I am a Burmese exile taking a near-permanent refuge in New York and Sydney. Here are my essays about Burma and anything else I feel like writing about. And posting the articles I like from selected sites. Bridging Burma to the world this Blog is more of a Politically-Oriented Literary Blog than a Plain News Blog or a Sophisticated Thoughts Blog.
A nightclub bouncer who
reportedly became a terror group leader. A man who tweeted a photo of his young
son clutching a severed head. A teenager who is believed to have turned suicide
bomber, and others suspected of attempting to travel to Syria to join the
Islamic State movement. All of them, Australian.
London-based International Center for the Study of Radicalisation and Political
Violence reports that between 100 and 250 Australians have joined Sunni
militants in Iraq and Syria. Given Australia's vast distance from the region
and its population of just 24 million, it is a remarkable number. The center
estimates that about 100 fighters came from the United States, which has more
than 13 times as many people as Australia.
Experts disagree about why the Islamic State group has
been so effective recruiting in Australia, which is widely regarded as a
multicultural success story, with an economy in an enviable 24th year of
Possible explanations include that some Australian
Muslims are poorly integrated with the rest of the country, and that Islamic
State recruiters have given Australia particular attention. In addition, the
Australian government failed to keep tabs on some citizens who had been
radicalised, and moderate Muslims have been put off by some of Prime Minister
Tony Abbott's comments about their community.
Greg Barton, a global terrorism expert at Monash
University in Melbourne, said Australia and some other countries underestimated
Islamic State's "pull factor".
"We're all coming to terms with the fact that this
is a formidable targeter and predatory recruiter that goes after individuals
one by one with a very masterful use of technology, and our sense of confidence
that because we've got society working well makes us secure misses the
point," Barton said.
Muslims make up
about 2.2 per cent of the population in Australia, compared to just one per cent
in the United States. And while many US Muslims are from families who migrated
in pursuit of the American economic dream, a larger proportion of Australian
Muslims are from families who fled Lebanon's civil war in the 1970s and '80s.
Australian Muslims of Lebanese origin are largely based
in Sydney, the country's biggest city. They have been less successful in
integrating into Australian society than many other groups, and the first
Australian-born generation of these migrant families has been overrepresented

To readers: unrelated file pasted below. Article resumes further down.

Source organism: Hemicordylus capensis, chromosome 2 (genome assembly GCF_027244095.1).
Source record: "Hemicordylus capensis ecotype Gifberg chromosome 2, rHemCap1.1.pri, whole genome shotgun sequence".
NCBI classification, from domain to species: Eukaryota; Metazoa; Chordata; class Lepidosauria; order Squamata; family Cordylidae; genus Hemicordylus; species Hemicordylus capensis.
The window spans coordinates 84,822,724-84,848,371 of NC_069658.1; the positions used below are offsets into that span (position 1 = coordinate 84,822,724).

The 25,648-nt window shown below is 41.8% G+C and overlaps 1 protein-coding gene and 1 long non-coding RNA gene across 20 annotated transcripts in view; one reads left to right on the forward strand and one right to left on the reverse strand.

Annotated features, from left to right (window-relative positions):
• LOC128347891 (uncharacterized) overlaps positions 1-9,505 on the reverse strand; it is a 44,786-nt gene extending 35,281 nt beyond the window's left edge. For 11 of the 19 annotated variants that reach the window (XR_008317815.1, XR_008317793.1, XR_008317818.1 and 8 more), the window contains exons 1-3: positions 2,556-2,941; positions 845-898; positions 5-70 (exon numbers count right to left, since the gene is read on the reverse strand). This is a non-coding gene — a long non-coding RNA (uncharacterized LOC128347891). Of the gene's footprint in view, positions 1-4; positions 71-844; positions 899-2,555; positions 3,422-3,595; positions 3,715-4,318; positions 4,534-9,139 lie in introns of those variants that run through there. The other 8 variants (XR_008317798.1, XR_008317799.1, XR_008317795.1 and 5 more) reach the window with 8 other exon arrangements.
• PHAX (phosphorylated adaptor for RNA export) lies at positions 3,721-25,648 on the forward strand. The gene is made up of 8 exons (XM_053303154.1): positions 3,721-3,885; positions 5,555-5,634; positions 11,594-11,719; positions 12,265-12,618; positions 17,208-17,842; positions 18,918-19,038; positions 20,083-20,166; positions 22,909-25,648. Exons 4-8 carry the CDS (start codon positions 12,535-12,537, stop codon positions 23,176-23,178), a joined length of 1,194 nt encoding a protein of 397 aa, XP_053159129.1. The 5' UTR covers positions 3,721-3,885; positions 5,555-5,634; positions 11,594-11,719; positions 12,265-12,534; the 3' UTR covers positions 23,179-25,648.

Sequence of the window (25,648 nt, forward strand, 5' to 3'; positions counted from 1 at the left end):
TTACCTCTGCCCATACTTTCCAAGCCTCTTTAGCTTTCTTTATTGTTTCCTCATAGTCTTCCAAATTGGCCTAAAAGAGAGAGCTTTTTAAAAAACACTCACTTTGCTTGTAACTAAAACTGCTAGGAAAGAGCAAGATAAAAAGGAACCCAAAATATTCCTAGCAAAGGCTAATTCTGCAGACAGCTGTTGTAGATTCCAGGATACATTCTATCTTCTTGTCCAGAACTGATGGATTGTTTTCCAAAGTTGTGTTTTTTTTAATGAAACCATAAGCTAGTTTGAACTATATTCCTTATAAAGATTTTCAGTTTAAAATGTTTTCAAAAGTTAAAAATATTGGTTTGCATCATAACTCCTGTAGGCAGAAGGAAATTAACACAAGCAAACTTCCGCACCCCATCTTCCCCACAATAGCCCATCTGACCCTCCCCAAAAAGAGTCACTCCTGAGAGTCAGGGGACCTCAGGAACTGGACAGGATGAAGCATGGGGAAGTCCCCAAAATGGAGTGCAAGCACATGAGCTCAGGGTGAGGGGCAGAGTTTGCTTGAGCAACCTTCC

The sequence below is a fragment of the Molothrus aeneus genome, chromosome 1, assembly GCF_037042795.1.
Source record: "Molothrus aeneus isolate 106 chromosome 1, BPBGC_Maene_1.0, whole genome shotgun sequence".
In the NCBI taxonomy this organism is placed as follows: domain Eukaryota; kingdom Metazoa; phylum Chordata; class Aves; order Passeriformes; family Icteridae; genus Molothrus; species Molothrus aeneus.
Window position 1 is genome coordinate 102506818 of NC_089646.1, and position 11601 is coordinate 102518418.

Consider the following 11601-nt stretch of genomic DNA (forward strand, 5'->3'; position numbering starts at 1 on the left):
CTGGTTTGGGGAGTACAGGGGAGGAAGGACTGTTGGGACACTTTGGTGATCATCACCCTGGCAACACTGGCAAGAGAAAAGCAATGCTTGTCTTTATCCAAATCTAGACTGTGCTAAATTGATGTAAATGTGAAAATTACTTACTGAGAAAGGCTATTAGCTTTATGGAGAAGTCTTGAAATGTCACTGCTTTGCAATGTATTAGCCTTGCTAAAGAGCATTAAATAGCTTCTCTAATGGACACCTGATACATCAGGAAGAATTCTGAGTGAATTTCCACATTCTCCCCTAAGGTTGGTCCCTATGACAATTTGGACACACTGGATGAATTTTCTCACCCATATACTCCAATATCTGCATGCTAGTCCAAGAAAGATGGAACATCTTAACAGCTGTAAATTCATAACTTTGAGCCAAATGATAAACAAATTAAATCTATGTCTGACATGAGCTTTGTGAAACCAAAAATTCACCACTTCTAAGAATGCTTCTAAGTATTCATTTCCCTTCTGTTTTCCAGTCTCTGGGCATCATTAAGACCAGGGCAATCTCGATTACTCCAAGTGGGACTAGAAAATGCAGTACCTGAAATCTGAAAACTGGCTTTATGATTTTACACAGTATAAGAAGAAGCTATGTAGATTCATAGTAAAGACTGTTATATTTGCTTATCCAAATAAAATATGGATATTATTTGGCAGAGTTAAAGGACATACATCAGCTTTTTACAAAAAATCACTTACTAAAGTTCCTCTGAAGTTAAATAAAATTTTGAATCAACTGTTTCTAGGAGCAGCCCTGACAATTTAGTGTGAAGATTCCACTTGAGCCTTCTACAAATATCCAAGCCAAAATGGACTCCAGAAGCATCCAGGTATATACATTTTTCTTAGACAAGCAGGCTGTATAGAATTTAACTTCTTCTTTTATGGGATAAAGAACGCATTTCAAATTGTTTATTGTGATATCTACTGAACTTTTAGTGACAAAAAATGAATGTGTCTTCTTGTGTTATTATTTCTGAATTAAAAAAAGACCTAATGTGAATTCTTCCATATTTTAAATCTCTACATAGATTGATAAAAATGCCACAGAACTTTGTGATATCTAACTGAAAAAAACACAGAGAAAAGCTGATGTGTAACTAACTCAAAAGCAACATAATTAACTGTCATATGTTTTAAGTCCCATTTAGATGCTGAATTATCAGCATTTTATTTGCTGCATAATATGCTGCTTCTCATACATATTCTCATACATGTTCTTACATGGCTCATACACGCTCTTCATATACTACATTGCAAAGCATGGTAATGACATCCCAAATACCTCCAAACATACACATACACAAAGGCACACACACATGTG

in terrorism offenses and general street crime.
Mohammad Ali Baryalei, an ethnic Lebanese who reportedly
became a high-ranking member of the Islamic State group's operational command,
was formerly a Sydney nightclub bouncer and bit-part television actor.
Australian security agencies suspect he single-handedly recruited dozens of
Australians and helped them enter Syria.
Once a Sydney street preacher with the Muslim group
Street Dawah, Baryalei was reportedly killed in battle in Syria last autumn at
age 33. The Australian government has yet to confirm his death.
accused in court documents of inciting from afar Islamic State sympathisers in
Sydney to brutally slay a randomly selected victim. Security services recorded
a telephone conversation between him and Omarjan Azari, who is awaiting trial
on charges that include preparing to commit a terrorist act.
guys need to do is pick any random unbeliever," Baryalei allegedly told
Azari, according to court testimony. "Backpacker, tourist, American,
French or British, even better."
Sydney-born Khaled Sharrouf, also ethnic Lebanese,
horrified millions last year by posting on his Twitter account a photo of his
seven-year-old son clutching the severed head of a Syrian soldier. US Secretary
of State John Kerry described the image as "one of the most disturbing,
stomach-turning, grotesque photographs ever displayed".
Sharrouf's appearance on the Syrian battlefield
highlighted a flaw in Australia's defenses against the Islamic State group: lax
border security. Sharrouf had served a prison sentence in Australia for
planning a foiled terrorist attack and had been banned from leaving the
country, but used his brother's passport to leave in 2013.
The Australian government acknowledged there was a problem
with a system of airport security that was more focused on who was coming in
than on who was leaving. The government announced in August that biometric
screening will be rolled out at all Australian international airports as part
of $630 million in new spending on intelligence, law enforcement and border